After the meeting, we wondered how applicable this is to our Square Peg families, many of whom do not receive disability funding, and whose supported person is often capable, in large measure, of managing their own affairs. Halldor’s view is that the estate planning should be customized to our circumstances, and those of our supported individual. For families with a fully mentally competent Beneficiary, it may be a case of weighing, or balancing between different options.  For example, if an estate is small, a Trust can be set up where the Beneficiary can be their own Trustee – but the Trust is deemed “non-discretionary” and must be $200,000 or less, for individuals who are recipients of disability benefits. Over this amount, it would be considered an asset, and render the individual ineligible for BC Disability assistance.  Another option is to roll the person’s share of our estate into an RDSP, also with a $200,000 contribution limit. However, if the Beneficiary is younger (under 50), a large contribution made at once would mean that the individual would lose access to the grants and bonds. On the other hand, this approach would not incur the taxes that an inheritance would, if is rolled over from the parent’s/grandparent’s RRSP/RIF.  To overcome the shortcomings of a large single contribution to an RDSP, Halldor recommends using a Trust to make annual contributions to the RDSP – which provides the leverage necessary to maximize access to grants/bonds.   For larger estates, Halldor often recommends both a discretionary trust with an independent trustee (unlimited) and a non-discretionary trust with the beneficiary as trustee ($200K limit) – with the caveat that one needs to  ensure  that the two are not intermingled.

 

As you can see, care needs to be taken to ensure that the interests of our supported individual are served after our death, and this is a specialized area of law, which requires input from an advisor with experience with disability estate planning.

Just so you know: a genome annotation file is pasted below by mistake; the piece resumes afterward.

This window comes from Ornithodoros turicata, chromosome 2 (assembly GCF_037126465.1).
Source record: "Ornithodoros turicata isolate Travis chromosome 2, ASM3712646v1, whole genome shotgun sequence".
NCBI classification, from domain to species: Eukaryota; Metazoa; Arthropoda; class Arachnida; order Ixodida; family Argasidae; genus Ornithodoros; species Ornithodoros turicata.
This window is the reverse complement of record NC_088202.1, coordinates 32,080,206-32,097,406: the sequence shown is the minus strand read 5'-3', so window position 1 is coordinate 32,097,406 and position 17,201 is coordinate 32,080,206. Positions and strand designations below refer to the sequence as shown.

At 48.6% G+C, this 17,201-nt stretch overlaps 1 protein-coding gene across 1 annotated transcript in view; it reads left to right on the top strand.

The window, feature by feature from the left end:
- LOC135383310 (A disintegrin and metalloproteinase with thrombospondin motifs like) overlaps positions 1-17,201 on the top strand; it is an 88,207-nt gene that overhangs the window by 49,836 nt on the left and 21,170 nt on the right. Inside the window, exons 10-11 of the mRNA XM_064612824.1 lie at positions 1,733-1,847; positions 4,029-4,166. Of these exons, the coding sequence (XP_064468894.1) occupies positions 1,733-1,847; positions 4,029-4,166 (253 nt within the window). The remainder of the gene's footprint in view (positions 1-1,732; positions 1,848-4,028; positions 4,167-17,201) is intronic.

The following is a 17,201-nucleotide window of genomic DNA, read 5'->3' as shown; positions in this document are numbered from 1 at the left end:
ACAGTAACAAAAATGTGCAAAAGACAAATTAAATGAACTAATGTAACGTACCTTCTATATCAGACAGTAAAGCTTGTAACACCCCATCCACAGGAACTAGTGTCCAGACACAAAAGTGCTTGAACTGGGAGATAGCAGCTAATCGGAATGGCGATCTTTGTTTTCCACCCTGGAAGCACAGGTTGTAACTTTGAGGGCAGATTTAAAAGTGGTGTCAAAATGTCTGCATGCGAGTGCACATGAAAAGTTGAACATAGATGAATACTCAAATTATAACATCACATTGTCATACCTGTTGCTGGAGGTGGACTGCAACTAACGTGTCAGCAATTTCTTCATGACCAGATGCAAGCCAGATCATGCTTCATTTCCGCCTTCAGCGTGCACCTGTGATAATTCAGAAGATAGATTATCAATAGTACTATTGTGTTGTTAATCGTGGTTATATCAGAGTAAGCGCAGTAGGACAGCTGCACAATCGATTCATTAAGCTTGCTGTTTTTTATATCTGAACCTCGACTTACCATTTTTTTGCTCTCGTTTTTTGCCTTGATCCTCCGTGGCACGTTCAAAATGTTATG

Additional Financial Resources 

In acknowledgement that CLBC funding is independent of claiming a Disability Tax Credit, and therefore, applying for an RDSP:

The Equal Futures RDSP program is provided by Ability Tax & Trust Advisors, supported by VanCity. “It is a social purpose program that provides an easy , efficient and free service to eligible individuals to learn about, qualify for, and open an Registered Disability Savings Plan (RDSP). As a prerequisite to opening an RDSP, Equal Futures will assist in determining and applying for a Disability Tax Credit.

www.equalfutures.ca   1-855 773-7377  info@equalfutures.ca

 For tax assistance:

The Community Volunteer Income Tax Program (CVITP) is a collaboration between community organizations and the Canada Revenue Agency (CRA). Community organizations host tax preparation clinics and arrange for volunteers to prepare income tax and benefit returns for eligible individuals who have a modest income and a simple tax situation.

www.cra-arc.gc.ca/volunteer/

 The Disability Alliance of BC’s new Tax Aid program, see below for details and video:

www.disabilityalliancebc.org/ourwork_new.htm

 For those with a more complex tax situation:

David Chiu, BBA, CGA, CFP, is an accountant and financial planner who specialist in assisting familities with a member with a disability with their taxes and financial planning.

david@davidchiucga.com           604.731-0611